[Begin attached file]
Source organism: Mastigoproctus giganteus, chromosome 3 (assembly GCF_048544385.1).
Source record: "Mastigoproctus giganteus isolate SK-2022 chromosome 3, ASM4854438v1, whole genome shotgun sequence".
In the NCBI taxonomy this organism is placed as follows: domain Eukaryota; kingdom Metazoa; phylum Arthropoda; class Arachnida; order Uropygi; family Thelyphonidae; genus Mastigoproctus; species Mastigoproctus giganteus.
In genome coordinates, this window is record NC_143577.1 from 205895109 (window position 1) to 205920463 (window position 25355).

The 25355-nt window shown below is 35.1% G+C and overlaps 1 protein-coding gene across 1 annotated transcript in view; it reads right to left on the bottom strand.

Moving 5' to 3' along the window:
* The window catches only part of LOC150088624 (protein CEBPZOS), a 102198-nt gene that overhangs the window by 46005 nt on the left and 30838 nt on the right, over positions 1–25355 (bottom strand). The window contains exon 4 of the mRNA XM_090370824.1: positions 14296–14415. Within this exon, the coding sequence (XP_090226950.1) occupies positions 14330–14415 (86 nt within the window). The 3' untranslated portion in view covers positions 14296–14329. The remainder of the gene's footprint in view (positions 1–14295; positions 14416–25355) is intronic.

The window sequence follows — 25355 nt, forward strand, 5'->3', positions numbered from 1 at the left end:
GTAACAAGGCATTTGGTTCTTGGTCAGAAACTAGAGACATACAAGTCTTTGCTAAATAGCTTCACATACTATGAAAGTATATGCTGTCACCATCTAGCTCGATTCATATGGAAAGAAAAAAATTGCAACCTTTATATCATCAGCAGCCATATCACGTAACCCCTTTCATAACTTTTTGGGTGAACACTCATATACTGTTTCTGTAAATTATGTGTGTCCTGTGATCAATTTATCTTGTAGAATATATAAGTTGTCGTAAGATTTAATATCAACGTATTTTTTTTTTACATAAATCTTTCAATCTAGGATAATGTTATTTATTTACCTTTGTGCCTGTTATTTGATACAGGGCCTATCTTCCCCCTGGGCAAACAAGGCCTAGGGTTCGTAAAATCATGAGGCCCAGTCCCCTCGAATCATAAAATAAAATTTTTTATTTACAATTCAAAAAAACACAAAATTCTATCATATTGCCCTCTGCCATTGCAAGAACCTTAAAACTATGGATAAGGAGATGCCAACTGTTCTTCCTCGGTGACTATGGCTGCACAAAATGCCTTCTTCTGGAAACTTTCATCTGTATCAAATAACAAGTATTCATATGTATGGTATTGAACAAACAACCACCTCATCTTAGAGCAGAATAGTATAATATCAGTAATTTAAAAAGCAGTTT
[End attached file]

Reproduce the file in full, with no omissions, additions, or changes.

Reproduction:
Source organism: Mastigoproctus giganteus, chromosome 3 (assembly GCF_048544385.1).
Source record: "Mastigoproctus giganteus isolate SK-2022 chromosome 3, ASM4854438v1, whole genome shotgun sequence".
In the NCBI taxonomy this organism is placed as follows: domain Eukaryota; kingdom Metazoa; phylum Arthropoda; class Arachnida; order Uropygi; family Thelyphonidae; genus Mastigoproctus; species Mastigoproctus giganteus.
In genome coordinates, this window is record NC_143577.1 from 205895109 (window position 1) to 205920463 (window position 25355).

The 25355-nt window shown below is 35.1% G+C and overlaps 1 protein-coding gene across 1 annotated transcript in view; it reads right to left on the bottom strand.

Moving 5' to 3' along the window:
* The window catches only part of LOC150088624 (protein CEBPZOS), a 102198-nt gene that overhangs the window by 46005 nt on the left and 30838 nt on the right, over positions 1–25355 (bottom strand). The window contains exon 4 of the mRNA XM_090370824.1: positions 14296–14415. Within this exon, the coding sequence (XP_090226950.1) occupies positions 14330–14415 (86 nt within the window). The 3' untranslated portion in view covers positions 14296–14329. The remainder of the gene's footprint in view (positions 1–14295; positions 14416–25355) is intronic.

The window sequence follows — 25355 nt, forward strand, 5'->3', positions numbered from 1 at the left end:
GTAACAAGGCATTTGGTTCTTGGTCAGAAACTAGAGACATACAAGTCTTTGCTAAATAGCTTCACATACTATGAAAGTATATGCTGTCACCATCTAGCTCGATTCATATGGAAAGAAAAAAATTGCAACCTTTATATCATCAGCAGCCATATCACGTAACCCCTTTCATAACTTTTTGGGTGAACACTCATATACTGTTTCTGTAAATTATGTGTGTCCTGTGATCAATTTATCTTGTAGAATATATAAGTTGTCGTAAGATTTAATATCAACGTATTTTTTTTTTACATAAATCTTTCAATCTAGGATAATGTTATTTATTTACCTTTGTGCCTGTTATTTGATACAGGGCCTATCTTCCCCCTGGGCAAACAAGGCCTAGGGTTCGTAAAATCATGAGGCCCAGTCCCCTCGAATCATAAAATAAAATTTTTTATTTACAATTCAAAAAAACACAAAATTCTATCATATTGCCCTCTGCCATTGCAAGAACCTTAAAACTATGGATAAGGAGATGCCAACTGTTCTTCCTCGGTGACTATGGCTGCACAAAATGCCTTCTTCTGGAAACTTTCATCTGTATCAAATAACAAGTATTCATATGTATGGTATTGAACAAACAACCACCTCATCTTAGAGCAGAATAGTATAATATCAGTAATTTAAAAAGCAGTTT